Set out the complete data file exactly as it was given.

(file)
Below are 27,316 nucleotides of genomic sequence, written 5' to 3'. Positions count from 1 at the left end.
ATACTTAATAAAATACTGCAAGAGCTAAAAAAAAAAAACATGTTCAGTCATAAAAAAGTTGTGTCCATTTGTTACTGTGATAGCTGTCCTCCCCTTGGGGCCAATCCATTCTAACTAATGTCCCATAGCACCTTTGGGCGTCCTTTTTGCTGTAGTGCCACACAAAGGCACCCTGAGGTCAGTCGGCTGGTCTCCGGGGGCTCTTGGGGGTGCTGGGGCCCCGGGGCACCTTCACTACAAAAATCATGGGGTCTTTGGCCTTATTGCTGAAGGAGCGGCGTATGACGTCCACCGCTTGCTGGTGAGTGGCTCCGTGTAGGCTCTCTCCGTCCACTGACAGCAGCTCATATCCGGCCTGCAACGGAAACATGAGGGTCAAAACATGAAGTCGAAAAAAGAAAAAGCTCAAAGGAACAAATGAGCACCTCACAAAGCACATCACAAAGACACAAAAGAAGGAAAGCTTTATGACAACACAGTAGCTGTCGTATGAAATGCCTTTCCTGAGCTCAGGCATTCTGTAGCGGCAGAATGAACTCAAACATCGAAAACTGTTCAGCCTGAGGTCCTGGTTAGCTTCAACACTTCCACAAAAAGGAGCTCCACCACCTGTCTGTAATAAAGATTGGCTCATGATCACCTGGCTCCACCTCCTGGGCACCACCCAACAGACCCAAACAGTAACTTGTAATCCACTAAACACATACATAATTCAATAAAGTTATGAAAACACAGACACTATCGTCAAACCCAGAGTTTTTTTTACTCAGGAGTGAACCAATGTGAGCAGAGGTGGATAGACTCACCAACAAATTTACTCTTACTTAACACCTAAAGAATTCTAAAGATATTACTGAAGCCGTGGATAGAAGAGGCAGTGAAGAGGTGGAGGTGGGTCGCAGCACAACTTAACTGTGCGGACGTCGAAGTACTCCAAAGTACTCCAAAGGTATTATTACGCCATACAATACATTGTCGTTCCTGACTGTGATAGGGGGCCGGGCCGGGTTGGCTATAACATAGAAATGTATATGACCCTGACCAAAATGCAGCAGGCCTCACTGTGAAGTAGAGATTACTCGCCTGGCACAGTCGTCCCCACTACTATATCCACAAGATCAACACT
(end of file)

Below are 27,316 nucleotides of genomic sequence, written 5' to 3'. Positions count from 1 at the left end.
ATACTTAATAAAATACTGCAAGAGCTAAAAAAAAAAAACATGTTCAGTCATAAAAAAGTTGTGTCCATTTGTTACTGTGATAGCTGTCCTCCCCTTGGGGCCAATCCATTCTAACTAATGTCCCATAGCACCTTTGGGCGTCCTTTTTGCTGTAGTGCCACACAAAGGCACCCTGAGGTCAGTCGGCTGGTCTCCGGGGGCTCTTGGGGGTGCTGGGGCCCCGGGGCACCTTCACTACAAAAATCATGGGGTCTTTGGCCTTATTGCTGAAGGAGCGGCGTATGACGTCCACCGCTTGCTGGTGAGTGGCTCCGTGTAGGCTCTCTCCGTCCACTGACAGCAGCTCATATCCGGCCTGCAACGGAAACATGAGGGTCAAAACATGAAGTCGAAAAAAGAAAAAGCTCAAAGGAACAAATGAGCACCTCACAAAGCACATCACAAAGACACAAAAGAAGGAAAGCTTTATGACAACACAGTAGCTGTCGTATGAAATGCCTTTCCTGAGCTCAGGCATTCTGTAGCGGCAGAATGAACTCAAACATCGAAAACTGTTCAGCCTGAGGTCCTGGTTAGCTTCAACACTTCCACAAAAAGGAGCTCCACCACCTGTCTGTAATAAAGATTGGCTCATGATCACCTGGCTCCACCTCCTGGGCACCACCCAACAGACCCAAACAGTAACTTGTAATCCACTAAACACATACATAATTCAATAAAGTTATGAAAACACAGACACTATCGTCAAACCCAGAGTTTTTTTTACTCAGGAGTGAACCAATGTGAGCAGAGGTGGATAGACTCACCAACAAATTTACTCTTACTTAACACCTAAAGAATTCTAAAGATATTACTGAAGCCGTGGATAGAAGAGGCAGTGAAGAGGTGGAGGTGGGTCGCAGCACAACTTAACTGTGCGGACGTCGAAGTACTCCAAAGTACTCCAAAGGTATTATTACGCCATACAATACATTGTCGTTCCTGACTGTGATAGGGGGCCGGGCCGGGTTGGCTATAACATAGAAATGTATATGACCCTGACCAAAATGCAGCAGGCCTCACTGTGAAGTAGAGATTACTCGCCTGGCACAGTCGTCCCCACTACTATATCCACAAGATCAACACT